A recent event in Reedley brought industry members together to go over the need for skilled labor in the agricultural sector. Hosted by the Western Growers Center for Innovation & Technology and Reedley College, the workshop served as the kickoff of the AgTechX Ed Initiative. As on-farm technology continues to advance, educating the next generation of farm employees becomes critical. Increased investment in agricultural technology is quickly pushing the educational requirements of the farming workforce higher.
“The missing piece in that discussion has been, who’s going to work the machines? Who’s going to do the problem-solving? Who’s going to do the troubleshooting?” said Dave Puglia, Western Growers President, and CEO. “If this technology wave comes into California agriculture as quickly as we need it to, we have to have the right workforce, the right skill set, the right training to be able to accommodate that. That’s what we’re focused on here today.”
The first panel of the event centered on industry issues and skill identification. Several farmers and industry leaders in the agtech sector spoke to the need for increasing the skilled labor pool moving forward. A panel of farming CEOs highlighted areas where their implementation of new technologies has better equipped their operation for the future. California Department of Food and Agriculture Karen Ross spoke to the work being done to prepare the next generation of farm employees and what will be needed moving forward.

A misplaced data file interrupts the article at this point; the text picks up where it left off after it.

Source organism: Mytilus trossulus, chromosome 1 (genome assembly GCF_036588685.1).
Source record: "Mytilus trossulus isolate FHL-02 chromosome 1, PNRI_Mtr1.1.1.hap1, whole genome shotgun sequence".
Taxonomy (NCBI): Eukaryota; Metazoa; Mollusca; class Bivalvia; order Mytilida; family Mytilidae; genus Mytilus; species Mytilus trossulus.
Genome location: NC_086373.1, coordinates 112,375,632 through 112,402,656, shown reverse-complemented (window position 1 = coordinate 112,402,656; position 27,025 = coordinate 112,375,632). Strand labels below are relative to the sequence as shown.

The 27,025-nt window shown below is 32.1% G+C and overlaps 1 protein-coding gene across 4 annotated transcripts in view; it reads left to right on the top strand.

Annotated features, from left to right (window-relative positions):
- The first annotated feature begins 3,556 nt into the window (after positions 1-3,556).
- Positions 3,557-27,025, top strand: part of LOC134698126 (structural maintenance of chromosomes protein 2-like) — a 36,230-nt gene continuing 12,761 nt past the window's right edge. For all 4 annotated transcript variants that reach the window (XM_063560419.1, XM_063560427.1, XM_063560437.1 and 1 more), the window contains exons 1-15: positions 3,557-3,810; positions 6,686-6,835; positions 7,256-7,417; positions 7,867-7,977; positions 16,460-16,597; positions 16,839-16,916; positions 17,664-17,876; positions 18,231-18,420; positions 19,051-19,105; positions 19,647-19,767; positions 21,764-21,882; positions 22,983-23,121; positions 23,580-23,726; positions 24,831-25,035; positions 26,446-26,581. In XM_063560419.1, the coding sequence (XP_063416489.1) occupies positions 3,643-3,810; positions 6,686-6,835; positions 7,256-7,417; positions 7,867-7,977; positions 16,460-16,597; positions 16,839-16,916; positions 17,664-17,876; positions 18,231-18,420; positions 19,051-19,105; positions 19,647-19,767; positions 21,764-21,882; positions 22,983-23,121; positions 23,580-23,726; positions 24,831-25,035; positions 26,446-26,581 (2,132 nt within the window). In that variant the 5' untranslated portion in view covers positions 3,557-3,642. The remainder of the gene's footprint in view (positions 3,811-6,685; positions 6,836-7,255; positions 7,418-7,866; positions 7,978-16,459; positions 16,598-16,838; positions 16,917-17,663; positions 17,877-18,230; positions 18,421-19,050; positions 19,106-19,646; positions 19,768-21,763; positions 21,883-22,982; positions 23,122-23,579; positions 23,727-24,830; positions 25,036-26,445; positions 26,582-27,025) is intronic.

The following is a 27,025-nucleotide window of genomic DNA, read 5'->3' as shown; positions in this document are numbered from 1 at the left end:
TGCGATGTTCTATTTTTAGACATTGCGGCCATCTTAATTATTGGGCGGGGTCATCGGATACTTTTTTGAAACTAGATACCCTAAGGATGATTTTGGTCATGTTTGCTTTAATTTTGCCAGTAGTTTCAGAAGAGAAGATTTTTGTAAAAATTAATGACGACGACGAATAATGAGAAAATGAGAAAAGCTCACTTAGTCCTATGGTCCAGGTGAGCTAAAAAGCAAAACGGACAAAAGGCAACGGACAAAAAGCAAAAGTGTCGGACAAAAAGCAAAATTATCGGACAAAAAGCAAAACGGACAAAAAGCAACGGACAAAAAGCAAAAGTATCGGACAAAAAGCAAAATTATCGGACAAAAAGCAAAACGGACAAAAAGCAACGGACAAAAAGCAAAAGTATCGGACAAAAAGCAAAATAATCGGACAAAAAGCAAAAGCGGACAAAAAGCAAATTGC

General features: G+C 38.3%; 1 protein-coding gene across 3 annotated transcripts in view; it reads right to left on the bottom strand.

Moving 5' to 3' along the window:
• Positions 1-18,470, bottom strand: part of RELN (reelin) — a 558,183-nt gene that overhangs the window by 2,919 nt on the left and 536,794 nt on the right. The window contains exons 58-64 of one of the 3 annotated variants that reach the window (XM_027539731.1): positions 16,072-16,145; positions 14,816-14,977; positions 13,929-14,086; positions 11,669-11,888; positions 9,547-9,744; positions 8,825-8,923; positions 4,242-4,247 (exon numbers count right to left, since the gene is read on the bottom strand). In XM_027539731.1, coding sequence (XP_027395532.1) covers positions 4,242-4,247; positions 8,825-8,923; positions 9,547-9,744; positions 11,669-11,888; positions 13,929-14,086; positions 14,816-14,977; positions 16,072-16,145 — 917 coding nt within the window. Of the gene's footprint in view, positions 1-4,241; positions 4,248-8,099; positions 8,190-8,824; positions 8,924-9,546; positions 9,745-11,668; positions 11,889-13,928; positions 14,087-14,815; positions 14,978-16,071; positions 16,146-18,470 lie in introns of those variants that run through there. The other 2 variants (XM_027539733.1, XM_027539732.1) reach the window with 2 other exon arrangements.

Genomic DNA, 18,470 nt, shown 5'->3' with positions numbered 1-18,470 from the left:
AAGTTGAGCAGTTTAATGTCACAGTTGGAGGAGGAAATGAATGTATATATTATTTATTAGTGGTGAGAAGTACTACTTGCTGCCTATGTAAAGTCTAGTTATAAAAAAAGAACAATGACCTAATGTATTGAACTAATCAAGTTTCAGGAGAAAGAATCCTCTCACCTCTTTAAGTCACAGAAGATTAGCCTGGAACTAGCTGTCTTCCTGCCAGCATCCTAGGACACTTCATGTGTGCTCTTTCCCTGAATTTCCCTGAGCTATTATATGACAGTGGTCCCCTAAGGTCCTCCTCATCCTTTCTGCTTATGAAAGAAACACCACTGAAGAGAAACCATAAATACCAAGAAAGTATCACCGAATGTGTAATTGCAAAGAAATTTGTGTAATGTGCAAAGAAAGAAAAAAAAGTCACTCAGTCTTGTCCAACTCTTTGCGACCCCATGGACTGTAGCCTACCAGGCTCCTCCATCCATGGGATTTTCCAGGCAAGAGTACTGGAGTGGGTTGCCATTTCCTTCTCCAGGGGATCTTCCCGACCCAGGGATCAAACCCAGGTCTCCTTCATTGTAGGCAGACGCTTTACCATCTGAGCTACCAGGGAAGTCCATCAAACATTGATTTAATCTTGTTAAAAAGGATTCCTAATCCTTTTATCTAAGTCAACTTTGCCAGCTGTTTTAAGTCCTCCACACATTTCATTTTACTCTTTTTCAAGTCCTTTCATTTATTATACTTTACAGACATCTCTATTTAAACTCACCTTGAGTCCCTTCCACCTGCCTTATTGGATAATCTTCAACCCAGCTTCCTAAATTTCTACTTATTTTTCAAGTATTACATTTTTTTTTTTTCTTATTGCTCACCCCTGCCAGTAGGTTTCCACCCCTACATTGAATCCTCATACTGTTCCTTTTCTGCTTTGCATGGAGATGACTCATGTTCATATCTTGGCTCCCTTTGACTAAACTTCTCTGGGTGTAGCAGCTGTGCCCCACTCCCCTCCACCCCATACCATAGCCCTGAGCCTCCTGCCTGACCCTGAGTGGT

There was also a panel on education and workforce development strategies, moderated by California Fresh Fruit Association President Ian LeMay. Educational leaders from around the Central Valley pointed out areas of need for attracting students into the agriculture sector and the types of efforts being undertaken to prepare them for a technologically advancing field.
“I think the word that everyone heard and hopefully they’re taking away from today’s conference is ‘collaboration,’” LeMay noted. “We are seeing such large transitions within our commodity sectors, within that picking, packing, shipping process, that we have to come together. All elements. Private industry, government…then with the education sector to identify how we can create efficiencies in our processes and ultimately upskill our workforce to meet those labor needs. So, this is a first taste of that. Hopefully, today’s conversations are catalysts for how we can extend and fortify those collaborative efforts.”